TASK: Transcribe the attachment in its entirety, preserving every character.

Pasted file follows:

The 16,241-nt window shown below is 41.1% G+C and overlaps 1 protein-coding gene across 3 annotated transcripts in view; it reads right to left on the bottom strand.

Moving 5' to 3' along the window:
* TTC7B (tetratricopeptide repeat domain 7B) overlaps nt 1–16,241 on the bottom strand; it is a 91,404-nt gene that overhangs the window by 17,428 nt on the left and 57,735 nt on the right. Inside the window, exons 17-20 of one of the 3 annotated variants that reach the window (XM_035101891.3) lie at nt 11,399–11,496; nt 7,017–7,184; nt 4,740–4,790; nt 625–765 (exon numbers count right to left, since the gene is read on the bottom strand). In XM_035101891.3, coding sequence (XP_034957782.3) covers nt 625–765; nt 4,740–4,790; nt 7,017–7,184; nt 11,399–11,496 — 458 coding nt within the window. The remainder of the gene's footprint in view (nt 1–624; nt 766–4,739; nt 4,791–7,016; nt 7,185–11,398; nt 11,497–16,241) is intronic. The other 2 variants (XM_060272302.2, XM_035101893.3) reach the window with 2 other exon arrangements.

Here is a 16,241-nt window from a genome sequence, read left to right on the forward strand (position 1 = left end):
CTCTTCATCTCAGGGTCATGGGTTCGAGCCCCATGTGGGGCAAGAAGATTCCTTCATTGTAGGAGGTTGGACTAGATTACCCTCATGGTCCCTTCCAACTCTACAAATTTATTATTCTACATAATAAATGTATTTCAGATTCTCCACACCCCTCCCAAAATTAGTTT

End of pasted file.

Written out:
The 16,241-nt window shown below is 41.1% G+C and overlaps 1 protein-coding gene across 3 annotated transcripts in view; it reads right to left on the bottom strand.

Moving 5' to 3' along the window:
* TTC7B (tetratricopeptide repeat domain 7B) overlaps nt 1–16,241 on the bottom strand; it is a 91,404-nt gene that overhangs the window by 17,428 nt on the left and 57,735 nt on the right. Inside the window, exons 17-20 of one of the 3 annotated variants that reach the window (XM_035101891.3) lie at nt 11,399–11,496; nt 7,017–7,184; nt 4,740–4,790; nt 625–765 (exon numbers count right to left, since the gene is read on the bottom strand). In XM_035101891.3, coding sequence (XP_034957782.3) covers nt 625–765; nt 4,740–4,790; nt 7,017–7,184; nt 11,399–11,496 — 458 coding nt within the window. The remainder of the gene's footprint in view (nt 1–624; nt 766–4,739; nt 4,791–7,016; nt 7,185–11,398; nt 11,497–16,241) is intronic. The other 2 variants (XM_060272302.2, XM_035101893.3) reach the window with 2 other exon arrangements.

Here is a 16,241-nt window from a genome sequence, read left to right on the forward strand (position 1 = left end):
CTCTTCATCTCAGGGTCATGGGTTCGAGCCCCATGTGGGGCAAGAAGATTCCTTCATTGTAGGAGGTTGGACTAGATTACCCTCATGGTCCCTTCCAACTCTACAAATTTATTATTCTACATAATAAATGTATTTCAGATTCTCCACACCCCTCCCAAAATTAGTTT